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Cutting The Cost of Winter Feeding

20 November 2013

US - At a time of fertiliser, feed and by-product price volatility, controlling input costs through the winter is as important as ever.

This is why researchers at the University of Florida are looking at ways to maximise weight gain and digestibility from winter forage.

One study evaluated feeding systems on a dollars per pound of weight gain basis. The other assessed two digestibility markers as a proxy for feed suitability.

Researchers showed that grazing a triticale and ryegrass blend is a potential cost saving strategy for winter.

The blend yielded better average daily gain results compared to a rye/ryegrass winter pasture and an ad lib bahiagrass hay supplemented with a 50:50 corn gluten and soybean hulls mix three times a week.

Results from a 48 head herd of crossbred heifers in Florida showed that a pasture of triticale and ryegrass was the most cost effective option at $1.06 per pound of weight gained.

In contrast, rye and ryegrass pasture rated poorly. Low body weight gain meant a cost of pound gained of $1.99 per pound.

“Developments in terms of forage varieties have provided cattle producers with more options for winter forages,” the paper concluded. “Blending winter forage species with different growing patterns can be an alternative to produce enough quality and quantity to support high rates of weight gain.”

Low stocking rates were used on the study to ensure sufficient intake, the team noted. However, quality is more important to performance than quantity.

Whereas one study used weight gain figures to benchmark feed, the other analysed digestibility markers as parameters for nutrition.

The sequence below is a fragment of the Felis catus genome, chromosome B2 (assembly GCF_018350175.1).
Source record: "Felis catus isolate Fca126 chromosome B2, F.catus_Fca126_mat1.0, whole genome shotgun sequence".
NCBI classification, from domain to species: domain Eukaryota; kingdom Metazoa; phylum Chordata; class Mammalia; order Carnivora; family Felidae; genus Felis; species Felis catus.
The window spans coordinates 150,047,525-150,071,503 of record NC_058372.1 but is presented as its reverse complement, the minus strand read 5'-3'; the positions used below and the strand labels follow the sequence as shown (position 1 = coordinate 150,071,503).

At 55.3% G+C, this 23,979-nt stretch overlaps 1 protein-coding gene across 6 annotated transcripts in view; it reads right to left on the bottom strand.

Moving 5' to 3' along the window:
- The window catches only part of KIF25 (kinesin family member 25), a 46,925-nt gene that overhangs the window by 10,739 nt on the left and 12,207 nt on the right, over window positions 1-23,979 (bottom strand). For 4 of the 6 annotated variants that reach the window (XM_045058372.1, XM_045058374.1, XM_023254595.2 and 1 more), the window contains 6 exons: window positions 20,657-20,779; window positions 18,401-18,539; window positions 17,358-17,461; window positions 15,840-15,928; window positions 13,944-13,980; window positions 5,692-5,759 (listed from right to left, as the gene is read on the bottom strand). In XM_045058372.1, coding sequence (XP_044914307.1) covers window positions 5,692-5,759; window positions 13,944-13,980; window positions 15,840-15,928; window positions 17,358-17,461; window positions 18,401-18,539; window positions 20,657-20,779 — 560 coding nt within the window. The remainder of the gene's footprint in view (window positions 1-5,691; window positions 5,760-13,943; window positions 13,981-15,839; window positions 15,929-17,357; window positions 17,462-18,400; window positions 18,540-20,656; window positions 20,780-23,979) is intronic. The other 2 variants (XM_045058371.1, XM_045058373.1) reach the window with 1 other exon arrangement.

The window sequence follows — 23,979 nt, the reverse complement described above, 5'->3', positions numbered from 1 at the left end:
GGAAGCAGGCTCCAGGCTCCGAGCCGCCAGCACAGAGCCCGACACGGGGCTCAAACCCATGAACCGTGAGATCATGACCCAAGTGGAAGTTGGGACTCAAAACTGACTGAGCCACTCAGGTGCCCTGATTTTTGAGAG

The need to use chromic oxide as a proxy for feed digestibility could go thanks to a second Florida University study testing titanium dioxide efficacy.

Extensively used in rat, chicken, dairy and pig nutrition, beef farmers have relied on chromic oxide, a substance marred by reports of its carcinogenic effects in 2004.

Potentially, this could see titanium oxide tests improve feeding efficiency and profit margins on beef farms, assisting producers with decisions over nutrient balance for maintenance and growth.

Digestibility markers must conform to certain criteria, however. They need to be non-absorbable, physically similar to or associated with the feed material and not affect or be affected by rumen activity or microbial populations.

Evaluating digestibility can be done twice a day from sampling faecal matter at 8:00 am and 4:00 pm.

Michael Priestley

Michael Priestley
News Team - Editor

Mainly production and market stories on ruminants sector. Works closely with sustainability consultants at FAI Farms


Top image via Shutterstock

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